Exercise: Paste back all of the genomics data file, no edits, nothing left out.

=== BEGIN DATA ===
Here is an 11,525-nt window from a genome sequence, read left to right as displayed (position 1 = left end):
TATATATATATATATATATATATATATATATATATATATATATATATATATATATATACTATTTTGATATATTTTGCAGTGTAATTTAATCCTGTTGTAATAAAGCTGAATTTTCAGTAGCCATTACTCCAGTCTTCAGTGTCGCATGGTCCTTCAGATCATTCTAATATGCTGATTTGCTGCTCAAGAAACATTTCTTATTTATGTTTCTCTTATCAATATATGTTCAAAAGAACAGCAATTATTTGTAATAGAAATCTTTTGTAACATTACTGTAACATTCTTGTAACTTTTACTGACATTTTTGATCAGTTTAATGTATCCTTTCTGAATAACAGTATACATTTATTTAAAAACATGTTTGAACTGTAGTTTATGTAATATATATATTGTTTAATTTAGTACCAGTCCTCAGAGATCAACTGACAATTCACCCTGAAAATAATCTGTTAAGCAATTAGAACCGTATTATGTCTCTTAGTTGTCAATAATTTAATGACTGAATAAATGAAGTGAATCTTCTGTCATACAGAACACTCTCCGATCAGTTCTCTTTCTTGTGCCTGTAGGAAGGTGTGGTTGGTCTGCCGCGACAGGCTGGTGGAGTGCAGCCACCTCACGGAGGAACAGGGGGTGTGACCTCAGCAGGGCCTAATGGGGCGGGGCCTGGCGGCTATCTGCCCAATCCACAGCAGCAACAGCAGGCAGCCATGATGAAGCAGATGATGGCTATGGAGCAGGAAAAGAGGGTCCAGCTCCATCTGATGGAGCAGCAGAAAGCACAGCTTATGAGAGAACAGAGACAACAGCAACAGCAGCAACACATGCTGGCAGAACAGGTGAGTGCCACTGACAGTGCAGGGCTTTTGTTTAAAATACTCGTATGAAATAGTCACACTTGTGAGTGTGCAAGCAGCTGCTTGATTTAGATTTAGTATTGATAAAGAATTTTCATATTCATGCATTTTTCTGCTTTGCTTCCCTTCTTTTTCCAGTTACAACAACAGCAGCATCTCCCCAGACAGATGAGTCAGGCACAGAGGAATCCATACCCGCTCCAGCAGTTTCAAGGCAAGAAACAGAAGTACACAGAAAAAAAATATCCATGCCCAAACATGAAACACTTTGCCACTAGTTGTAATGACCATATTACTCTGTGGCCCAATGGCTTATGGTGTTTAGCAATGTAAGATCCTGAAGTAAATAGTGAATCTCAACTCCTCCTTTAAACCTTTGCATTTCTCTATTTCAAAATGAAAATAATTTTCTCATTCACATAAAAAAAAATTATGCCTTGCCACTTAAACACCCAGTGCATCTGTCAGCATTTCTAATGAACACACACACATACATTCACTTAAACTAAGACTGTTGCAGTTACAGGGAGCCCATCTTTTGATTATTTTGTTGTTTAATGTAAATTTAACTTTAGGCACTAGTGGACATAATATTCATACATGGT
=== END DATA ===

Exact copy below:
Here is an 11,525-nt window from a genome sequence, read left to right as displayed (position 1 = left end):
TATATATATATATATATATATATATATATATATATATATATATATATATATATATATACTATTTTGATATATTTTGCAGTGTAATTTAATCCTGTTGTAATAAAGCTGAATTTTCAGTAGCCATTACTCCAGTCTTCAGTGTCGCATGGTCCTTCAGATCATTCTAATATGCTGATTTGCTGCTCAAGAAACATTTCTTATTTATGTTTCTCTTATCAATATATGTTCAAAAGAACAGCAATTATTTGTAATAGAAATCTTTTGTAACATTACTGTAACATTCTTGTAACTTTTACTGACATTTTTGATCAGTTTAATGTATCCTTTCTGAATAACAGTATACATTTATTTAAAAACATGTTTGAACTGTAGTTTATGTAATATATATATTGTTTAATTTAGTACCAGTCCTCAGAGATCAACTGACAATTCACCCTGAAAATAATCTGTTAAGCAATTAGAACCGTATTATGTCTCTTAGTTGTCAATAATTTAATGACTGAATAAATGAAGTGAATCTTCTGTCATACAGAACACTCTCCGATCAGTTCTCTTTCTTGTGCCTGTAGGAAGGTGTGGTTGGTCTGCCGCGACAGGCTGGTGGAGTGCAGCCACCTCACGGAGGAACAGGGGGTGTGACCTCAGCAGGGCCTAATGGGGCGGGGCCTGGCGGCTATCTGCCCAATCCACAGCAGCAACAGCAGGCAGCCATGATGAAGCAGATGATGGCTATGGAGCAGGAAAAGAGGGTCCAGCTCCATCTGATGGAGCAGCAGAAAGCACAGCTTATGAGAGAACAGAGACAACAGCAACAGCAGCAACACATGCTGGCAGAACAGGTGAGTGCCACTGACAGTGCAGGGCTTTTGTTTAAAATACTCGTATGAAATAGTCACACTTGTGAGTGTGCAAGCAGCTGCTTGATTTAGATTTAGTATTGATAAAGAATTTTCATATTCATGCATTTTTCTGCTTTGCTTCCCTTCTTTTTCCAGTTACAACAACAGCAGCATCTCCCCAGACAGATGAGTCAGGCACAGAGGAATCCATACCCGCTCCAGCAGTTTCAAGGCAAGAAACAGAAGTACACAGAAAAAAAATATCCATGCCCAAACATGAAACACTTTGCCACTAGTTGTAATGACCATATTACTCTGTGGCCCAATGGCTTATGGTGTTTAGCAATGTAAGATCCTGAAGTAAATAGTGAATCTCAACTCCTCCTTTAAACCTTTGCATTTCTCTATTTCAAAATGAAAATAATTTTCTCATTCACATAAAAAAAAATTATGCCTTGCCACTTAAACACCCAGTGCATCTGTCAGCATTTCTAATGAACACACACACATACATTCACTTAAACTAAGACTGTTGCAGTTACAGGGAGCCCATCTTTTGATTATTTTGTTGTTTAATGTAAATTTAACTTTAGGCACTAGTGGACATAATATTCATACATGGT